Tejada smashed a 3-2 pitch into the left-center-field seats with Nick Markakis on first base, tying the game in the eighth inning and ruining a stellar start from Curt Schilling.
Then, in the 10th inning, designated hitter Kevin Millar, a member of Boston's 2004 World Series championship team, blasted a three-run homer off Kyle Snyder to give the Orioles the series victory after Boston had won the last 11.
Gagne had been called upon to hold a 3-1 lead, but for the second time in three games, he couldn't execute. In five games since coming to Boston before the trade deadline, he has allowed runs in four contests and has a 15.75 ERA.
He couldn't pinpoint a cause for his ineffectiveness, but was quick to admit that there's a problem.
"It's a bunch of everything," he said. "I'm not doing my job right now. I need to find my game. It's pretty simple."
Before Gagne entered the game, Schilling had shut down the Orioles, throwing six innings and surrendering just five hits and a run, which was unearned. He didn't record a strikeout for just the fourth time in his illustrious career, but he put together an outstanding outing nonetheless.
Yet when he exited, Boston only had a two-run lead despite notching 10 hits off Baltimore starter Steve Trachsel.
Left fielder Manny Ramirez staked the Sox to a 2-1 lead in the third inning, when he drove in two runs with a double into the right-center-field gap, one of four doubles Trachsel surrendered. Ramirez's two RBIs gave him 789 in his career and moved him into sixth place on Boston's all-time RBI list.
Shortstop Julio Lugo added an RBI double in the fourth inning, but after that, the Sox were unable to capitalize on their chances. The most glaring misstep came in the sixth inning, when right fielder Eric Hinske grounded into a double play with runners at first and third and Mike Lowell was forced to stay at third base.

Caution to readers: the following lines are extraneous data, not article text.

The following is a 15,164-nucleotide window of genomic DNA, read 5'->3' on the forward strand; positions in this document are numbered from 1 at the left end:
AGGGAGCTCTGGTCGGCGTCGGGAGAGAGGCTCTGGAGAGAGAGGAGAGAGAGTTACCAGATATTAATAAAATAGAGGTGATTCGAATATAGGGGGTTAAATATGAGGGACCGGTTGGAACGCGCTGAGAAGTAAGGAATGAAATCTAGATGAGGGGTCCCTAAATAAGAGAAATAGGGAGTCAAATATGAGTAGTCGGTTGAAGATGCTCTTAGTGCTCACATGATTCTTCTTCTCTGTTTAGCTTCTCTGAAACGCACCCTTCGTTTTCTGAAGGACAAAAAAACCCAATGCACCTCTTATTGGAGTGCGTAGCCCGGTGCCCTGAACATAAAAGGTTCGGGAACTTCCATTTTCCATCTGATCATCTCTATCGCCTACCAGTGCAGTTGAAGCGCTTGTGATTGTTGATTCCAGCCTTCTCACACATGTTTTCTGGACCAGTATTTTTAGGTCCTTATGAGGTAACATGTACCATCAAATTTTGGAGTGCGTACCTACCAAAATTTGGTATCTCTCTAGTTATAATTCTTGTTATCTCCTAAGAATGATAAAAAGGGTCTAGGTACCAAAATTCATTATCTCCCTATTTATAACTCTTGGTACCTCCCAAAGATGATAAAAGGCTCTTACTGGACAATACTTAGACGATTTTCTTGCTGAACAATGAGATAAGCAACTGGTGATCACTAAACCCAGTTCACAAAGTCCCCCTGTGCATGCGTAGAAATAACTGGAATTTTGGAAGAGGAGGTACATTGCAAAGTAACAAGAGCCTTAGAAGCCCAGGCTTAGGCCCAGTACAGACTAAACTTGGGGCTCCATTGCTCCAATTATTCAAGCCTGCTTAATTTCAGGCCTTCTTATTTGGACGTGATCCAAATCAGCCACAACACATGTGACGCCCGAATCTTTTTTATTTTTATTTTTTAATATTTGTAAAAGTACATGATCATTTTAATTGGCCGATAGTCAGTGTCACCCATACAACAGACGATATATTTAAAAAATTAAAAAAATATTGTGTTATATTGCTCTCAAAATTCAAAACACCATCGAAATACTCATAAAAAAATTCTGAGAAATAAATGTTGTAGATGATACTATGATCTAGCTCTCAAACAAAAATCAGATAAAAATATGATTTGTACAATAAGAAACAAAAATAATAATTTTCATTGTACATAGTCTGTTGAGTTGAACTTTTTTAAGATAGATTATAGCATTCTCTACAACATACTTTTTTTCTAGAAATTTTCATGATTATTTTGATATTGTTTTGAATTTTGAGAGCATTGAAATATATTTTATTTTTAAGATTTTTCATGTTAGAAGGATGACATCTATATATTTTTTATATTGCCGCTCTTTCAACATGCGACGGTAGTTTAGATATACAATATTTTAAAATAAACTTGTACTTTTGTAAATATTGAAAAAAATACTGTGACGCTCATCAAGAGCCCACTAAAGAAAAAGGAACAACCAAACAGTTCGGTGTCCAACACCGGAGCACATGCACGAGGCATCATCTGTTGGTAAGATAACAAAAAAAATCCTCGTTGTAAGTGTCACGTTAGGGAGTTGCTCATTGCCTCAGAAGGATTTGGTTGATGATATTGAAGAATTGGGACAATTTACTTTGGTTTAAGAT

"We had some opportunities, and you certainly would like to spread out [the scoring]," manager Terry Francona said. "We still thought we were going to win, which makes it a little bit harder. We had some opportunities we didn't cash in on."
Schilling allowed only seven Orioles to reach base, two on errors, and the five hits he surrendered were all singles.
ROUGH FIRST IMPRESSION
|Making his fifth appearance since joining the Red Sox on July 31, veteran reliever Eric Gagne has a 15.75 ERA. In Sunday's 6-3 loss to the Orioles, the veteran allowed a two-run homer to Miguel Tejada in the eighth inning.|
But Gagne's implosion all but doomed the Red Sox, and Millar's blast dropped Boston to 4-5 on its nine-game road trip.
"It's a long season, a marathon season," Snyder said. "We've got to come together. It's not one person's fault in this locker room. I think everybody in here is accountable. We take responsibility for ourselves, and there isn't a single person in here pointing fingers at anybody."
Schilling had similar thoughts about the struggles of his fellow hurlers.
"It happens -- this is the big leagues," Schilling said. "Sometimes it just snowballs a little bit. But [Gagne's] going to be an essential part of us winning a World Series, if that happens. So you take it for what it's worth, and he'll be right back out there next time, doing what he can do. You can't allow one or two outings to shape your mentality, [individually] or as a club.
"His stuff looks good, but unfortunately, when you make mistakes in the seventh, eighth and ninth [innings], they get magnified. We're not giving him a lot of room to breathe, and either way, we're not putting people away like we can and have in the past. So there's a smaller margin for error."
The loss seemed even more disconcerting because of the recent stellar play of the Yankees, who won on Sunday and are 23-8 since the All-Star break. When the Red Sox left for their three-city tour on Aug. 3, they held an eight-game lead in the American League East. Now, that lead is down to four games, their slimmest advantage since May 2.
"[The Yankees are] playing a whole lot better than we are right now, it's that simple," Schilling. "They're winning, and we're not. But the answers are here in this room, and we're going to find them."
Gagne may be the one to take the lead in the team's search for answers.
"Whatever is wrong, I've got to change it," he said. "I cost us two ballgames. You can't do that. I feel like I'm letting everybody down."